Wherefore it is said in the book of the wars of the Lord, What he did in the Red sea, and in the brooks of Arnon (Numbers 21:14 KJV).

[/vc_column_text][/vc_column][/vc_row][vc_row][vc_column css=”.vc_custom_1488404483801{margin-top: 20px !important;}”][vc_column_text]The Books of Samuel the Seer, Nathan the Prophet, and Gad the Seer

Though referenced in 1 Chronicles, many scholars believe these three books were combined and recorded in 1 and 2 Samuel.

Now the acts of David the king, first and last, behold, they are written in the book of Samuel the seer, and in the book of Nathan the prophet, and in the book of Gad the seer (1 Chronicles 29:29 KJV).

The Chronicles of the Kings of Judah

More than likely this book was a governmental or official listing of the kings of Judah. Now the rest of the acts of Rehoboam, and all that he did, are they not written in the book of the chronicles of the kings of Judah (1 Kings 14: 29 KJV)?

The Apocrypha

Although the term apocrypha (which contained nine separate books) has been used since the 5th century, it wasn’t canonized and included in the Bible until 1534. However, it was removed in 1885 from the Protestant Bible, but is still included in the Catholic Bible.

While other books in the Apocrypha can fill in a lot of historical blanks, it’s the Book of Maccabees that is crucial in explaining the Jewish revolt that led to the retaking of the Temple. This book contains the most detailed accounts of the battles of Judah Maccabee and his brothers for the liberation of Judea from foreign domination. Although the Feast of Chanukah or Dedication is mentioned in the Book of John, it is Maccabee that includes the earliest references to the story of Hanukkah and the rededication of the Temple.[/vc_column_text][dfd_spacer screen_wide_resolution=”1280″ screen_wide_spacer_size=”25″ screen_normal_resolution=”1024″ screen_tablet_resolution=”800″ screen_mobile_resolution=”480″ sizing=”” sizing_wide=”” sizing_normal=”” screen_normal_spacer_size=”25″ sizing_tablet=”” screen_tablet_spacer_size=”25″ sizing_mobile=”” screen_mobile_spacer_size=”25″][vc_single_image image=”11832″ img_size=”full” alignment=”center” css=”.vc_custom_1488408823010{margin-bottom: 20px !important;}”][dfd_spacer screen_wide_resolution=”1280″ screen_wide_spacer_size=”25″ screen_normal_resolution=”1024″ screen_tablet_resolution=”800″ screen_mobile_resolution=”480″ sizing=”” sizing_wide=”” sizing_normal=”” screen_normal_spacer_size=”25″ sizing_tablet=”” screen_tablet_spacer_size=”25″ sizing_mobile=”” screen_mobile_spacer_size=”25″][vc_column_text]Is the Bible Incomplete?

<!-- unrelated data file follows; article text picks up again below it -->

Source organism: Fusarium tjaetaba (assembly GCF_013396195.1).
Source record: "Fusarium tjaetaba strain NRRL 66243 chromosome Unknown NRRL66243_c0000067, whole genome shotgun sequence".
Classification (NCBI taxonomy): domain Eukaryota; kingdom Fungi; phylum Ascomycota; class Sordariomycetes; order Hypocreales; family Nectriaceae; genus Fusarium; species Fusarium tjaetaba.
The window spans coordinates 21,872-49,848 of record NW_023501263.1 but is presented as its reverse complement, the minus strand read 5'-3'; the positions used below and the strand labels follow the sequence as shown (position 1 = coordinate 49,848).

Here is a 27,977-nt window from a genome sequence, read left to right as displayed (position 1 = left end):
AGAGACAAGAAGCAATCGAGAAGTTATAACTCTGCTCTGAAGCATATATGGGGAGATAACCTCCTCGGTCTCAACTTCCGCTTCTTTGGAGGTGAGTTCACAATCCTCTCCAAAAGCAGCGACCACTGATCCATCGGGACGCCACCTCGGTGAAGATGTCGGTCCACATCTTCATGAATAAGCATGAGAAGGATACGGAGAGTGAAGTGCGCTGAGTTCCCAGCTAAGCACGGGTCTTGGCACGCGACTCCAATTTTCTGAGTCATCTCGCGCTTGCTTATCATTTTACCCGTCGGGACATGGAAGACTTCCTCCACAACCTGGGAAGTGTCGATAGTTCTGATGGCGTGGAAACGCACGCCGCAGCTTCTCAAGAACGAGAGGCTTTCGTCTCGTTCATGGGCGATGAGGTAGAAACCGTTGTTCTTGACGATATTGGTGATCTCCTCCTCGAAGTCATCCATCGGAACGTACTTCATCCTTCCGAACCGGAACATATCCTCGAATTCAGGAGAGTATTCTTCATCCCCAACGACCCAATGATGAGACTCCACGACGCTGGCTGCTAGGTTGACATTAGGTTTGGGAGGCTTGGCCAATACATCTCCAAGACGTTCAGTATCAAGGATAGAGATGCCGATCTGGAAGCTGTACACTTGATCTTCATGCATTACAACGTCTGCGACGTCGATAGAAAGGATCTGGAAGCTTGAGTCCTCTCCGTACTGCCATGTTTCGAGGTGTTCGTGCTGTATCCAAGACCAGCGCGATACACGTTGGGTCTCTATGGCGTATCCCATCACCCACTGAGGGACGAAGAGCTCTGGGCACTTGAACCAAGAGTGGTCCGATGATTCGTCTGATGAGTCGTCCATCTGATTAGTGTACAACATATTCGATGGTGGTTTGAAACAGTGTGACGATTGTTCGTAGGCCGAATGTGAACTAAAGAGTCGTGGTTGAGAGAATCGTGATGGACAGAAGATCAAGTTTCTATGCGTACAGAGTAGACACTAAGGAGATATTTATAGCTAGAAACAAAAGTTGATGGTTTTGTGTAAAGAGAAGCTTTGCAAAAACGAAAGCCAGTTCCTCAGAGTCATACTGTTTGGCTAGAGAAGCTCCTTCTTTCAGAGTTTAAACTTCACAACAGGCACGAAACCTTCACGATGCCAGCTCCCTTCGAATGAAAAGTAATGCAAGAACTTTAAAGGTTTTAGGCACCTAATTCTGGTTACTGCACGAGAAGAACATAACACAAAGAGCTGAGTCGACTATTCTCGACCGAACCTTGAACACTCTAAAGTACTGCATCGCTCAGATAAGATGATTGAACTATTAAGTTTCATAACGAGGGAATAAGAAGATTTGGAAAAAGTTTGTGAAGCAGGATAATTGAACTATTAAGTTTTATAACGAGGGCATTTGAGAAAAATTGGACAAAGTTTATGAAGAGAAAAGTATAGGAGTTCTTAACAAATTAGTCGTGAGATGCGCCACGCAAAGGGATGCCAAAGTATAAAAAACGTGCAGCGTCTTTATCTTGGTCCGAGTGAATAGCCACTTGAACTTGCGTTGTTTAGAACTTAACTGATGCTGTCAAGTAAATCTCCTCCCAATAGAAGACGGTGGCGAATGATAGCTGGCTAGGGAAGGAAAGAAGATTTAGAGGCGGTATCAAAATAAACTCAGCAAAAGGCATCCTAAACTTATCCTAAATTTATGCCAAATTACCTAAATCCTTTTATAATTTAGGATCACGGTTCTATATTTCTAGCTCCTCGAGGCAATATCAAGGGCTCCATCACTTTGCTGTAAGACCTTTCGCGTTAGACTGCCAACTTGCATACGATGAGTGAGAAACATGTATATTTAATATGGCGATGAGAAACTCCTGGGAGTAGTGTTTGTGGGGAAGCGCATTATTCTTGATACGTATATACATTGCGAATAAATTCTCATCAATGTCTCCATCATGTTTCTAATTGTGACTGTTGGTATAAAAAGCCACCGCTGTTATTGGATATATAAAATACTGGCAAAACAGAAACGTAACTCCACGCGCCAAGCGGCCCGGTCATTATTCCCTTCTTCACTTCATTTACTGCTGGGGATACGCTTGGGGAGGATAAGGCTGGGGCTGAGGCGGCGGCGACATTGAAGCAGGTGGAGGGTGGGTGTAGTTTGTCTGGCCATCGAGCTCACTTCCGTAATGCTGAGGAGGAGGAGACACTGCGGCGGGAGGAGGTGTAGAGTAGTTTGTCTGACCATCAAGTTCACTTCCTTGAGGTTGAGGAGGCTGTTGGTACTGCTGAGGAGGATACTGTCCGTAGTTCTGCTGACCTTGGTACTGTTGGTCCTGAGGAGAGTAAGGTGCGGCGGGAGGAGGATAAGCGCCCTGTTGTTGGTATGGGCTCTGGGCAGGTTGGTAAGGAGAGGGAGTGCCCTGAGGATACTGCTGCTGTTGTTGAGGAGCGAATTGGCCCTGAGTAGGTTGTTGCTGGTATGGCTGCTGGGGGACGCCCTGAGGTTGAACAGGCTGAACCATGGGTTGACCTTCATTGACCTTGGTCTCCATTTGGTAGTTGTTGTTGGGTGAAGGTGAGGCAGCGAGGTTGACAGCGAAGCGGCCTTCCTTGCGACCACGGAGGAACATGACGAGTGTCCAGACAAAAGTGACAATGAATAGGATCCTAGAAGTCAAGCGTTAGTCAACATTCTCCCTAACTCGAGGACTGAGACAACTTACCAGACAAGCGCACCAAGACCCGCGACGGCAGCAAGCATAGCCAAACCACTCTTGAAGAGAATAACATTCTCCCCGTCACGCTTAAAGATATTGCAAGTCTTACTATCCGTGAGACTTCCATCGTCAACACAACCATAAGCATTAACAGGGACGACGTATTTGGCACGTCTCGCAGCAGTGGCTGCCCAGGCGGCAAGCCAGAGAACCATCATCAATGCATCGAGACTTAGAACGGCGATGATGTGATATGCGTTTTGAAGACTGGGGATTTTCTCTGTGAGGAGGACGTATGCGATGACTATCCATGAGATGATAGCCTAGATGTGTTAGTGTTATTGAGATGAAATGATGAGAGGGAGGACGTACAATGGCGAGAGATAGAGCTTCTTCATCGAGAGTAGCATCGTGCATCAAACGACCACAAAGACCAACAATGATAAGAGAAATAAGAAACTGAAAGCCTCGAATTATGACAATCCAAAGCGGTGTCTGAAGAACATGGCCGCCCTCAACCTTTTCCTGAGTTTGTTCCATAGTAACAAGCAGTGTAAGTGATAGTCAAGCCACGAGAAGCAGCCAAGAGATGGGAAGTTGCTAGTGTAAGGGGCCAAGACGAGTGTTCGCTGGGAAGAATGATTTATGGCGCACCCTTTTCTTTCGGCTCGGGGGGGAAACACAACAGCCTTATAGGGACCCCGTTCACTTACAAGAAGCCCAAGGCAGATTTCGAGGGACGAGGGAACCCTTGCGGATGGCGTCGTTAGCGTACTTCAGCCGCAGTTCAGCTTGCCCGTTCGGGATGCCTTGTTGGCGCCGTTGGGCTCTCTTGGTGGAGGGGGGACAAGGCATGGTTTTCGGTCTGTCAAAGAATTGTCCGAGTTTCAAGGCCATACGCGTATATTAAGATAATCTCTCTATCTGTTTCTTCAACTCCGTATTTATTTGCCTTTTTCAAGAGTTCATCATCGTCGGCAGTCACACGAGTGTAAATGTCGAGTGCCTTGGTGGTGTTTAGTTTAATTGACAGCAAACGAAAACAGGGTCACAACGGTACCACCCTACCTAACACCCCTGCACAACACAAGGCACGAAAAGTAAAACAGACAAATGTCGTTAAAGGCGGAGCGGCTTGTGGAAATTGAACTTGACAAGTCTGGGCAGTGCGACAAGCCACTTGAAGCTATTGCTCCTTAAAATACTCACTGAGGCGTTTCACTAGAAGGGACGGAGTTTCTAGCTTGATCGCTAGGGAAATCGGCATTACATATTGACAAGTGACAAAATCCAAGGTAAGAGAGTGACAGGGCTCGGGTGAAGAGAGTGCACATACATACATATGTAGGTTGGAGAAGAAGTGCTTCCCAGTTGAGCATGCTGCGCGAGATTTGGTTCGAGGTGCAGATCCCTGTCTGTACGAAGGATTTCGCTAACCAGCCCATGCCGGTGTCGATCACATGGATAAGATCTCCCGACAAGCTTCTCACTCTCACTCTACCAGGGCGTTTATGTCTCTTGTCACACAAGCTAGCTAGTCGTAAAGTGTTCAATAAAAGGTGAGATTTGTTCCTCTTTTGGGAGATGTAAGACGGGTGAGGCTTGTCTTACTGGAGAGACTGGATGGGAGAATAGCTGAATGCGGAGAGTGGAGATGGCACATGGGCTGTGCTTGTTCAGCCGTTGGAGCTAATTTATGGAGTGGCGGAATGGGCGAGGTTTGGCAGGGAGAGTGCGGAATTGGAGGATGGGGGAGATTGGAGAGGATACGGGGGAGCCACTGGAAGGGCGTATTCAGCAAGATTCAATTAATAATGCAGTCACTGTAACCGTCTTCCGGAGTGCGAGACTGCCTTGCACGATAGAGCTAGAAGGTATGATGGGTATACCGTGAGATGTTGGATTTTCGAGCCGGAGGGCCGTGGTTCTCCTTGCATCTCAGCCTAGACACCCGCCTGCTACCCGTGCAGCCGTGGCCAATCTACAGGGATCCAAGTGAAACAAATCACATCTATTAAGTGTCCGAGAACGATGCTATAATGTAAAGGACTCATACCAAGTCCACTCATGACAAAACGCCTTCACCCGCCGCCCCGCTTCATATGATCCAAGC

Even if we are missing what could be some very pertinent sacred books, I personally don’t believe we are lacking in God’s Word and instructions. We are told that the Holy Spirit is our Teacher, and it is that same Spirit that not only illuminates His Word but also leads us into all truth.

In thinking and praying about writing this Precious Gems teaching on these elusive missing books, I had a revelation about Scripture. If we had only one message from God to practice or preach—one divine Word to learn from and carry in our heart, what would it be?

To me, it would be a conversation between Yeshua and a Torah teacher—a simplistic statement that holds powerful insight:

“Rabbi, which of the mitzvot in the Torah is the most important?” He told him, “You are to love Adonai your God with all your heart and with all your soul and with all your strength. This is the greatest and most important mitzvah. And a second is similar to it, ‘You are to love your neighbor as yourself. All of the Torah and the Prophets are dependent on these two mitzvot” (Matthew 22:36-40 36).

It all comes down to love. If you love Him, ask the Holy Spirit to write His Word on your heart. The Word of God is supernatural and multi-faceted—ask Him to pour out His wisdom and discernment into your spirit—to wash you in His love, grace, and mercy. When you are filled with His Word, you will be able to walk out His will in your life showing forth good fruit. And because of your faith in Him, the Living Torah now resides in you![/vc_column_text][/vc_column][/vc_row][vc_row][vc_column width=”1/2″][ult_buttons btn_title=”Download pdf” btn_link=”url:http%3A%2F%2Fvictoriasarvadi.com%2Fwp-content%2Fuploads%2F2016%2F11%2FPG-13-The-Word-Was-God-11.15.16-FINAL.pdf|title:Download%20pdf||” btn_align=”ubtn-center” btn_size=”ubtn-block” btn_title_color=”#538583″ btn_icon_pos=”ubtn-sep-icon-at-left” btn_border_style=”solid” btn_color_border=”#538583″ btn_border_size=”2″ btn_radius=”2″][/vc_column][vc_column width=”1/2″][/vc_column][/vc_row]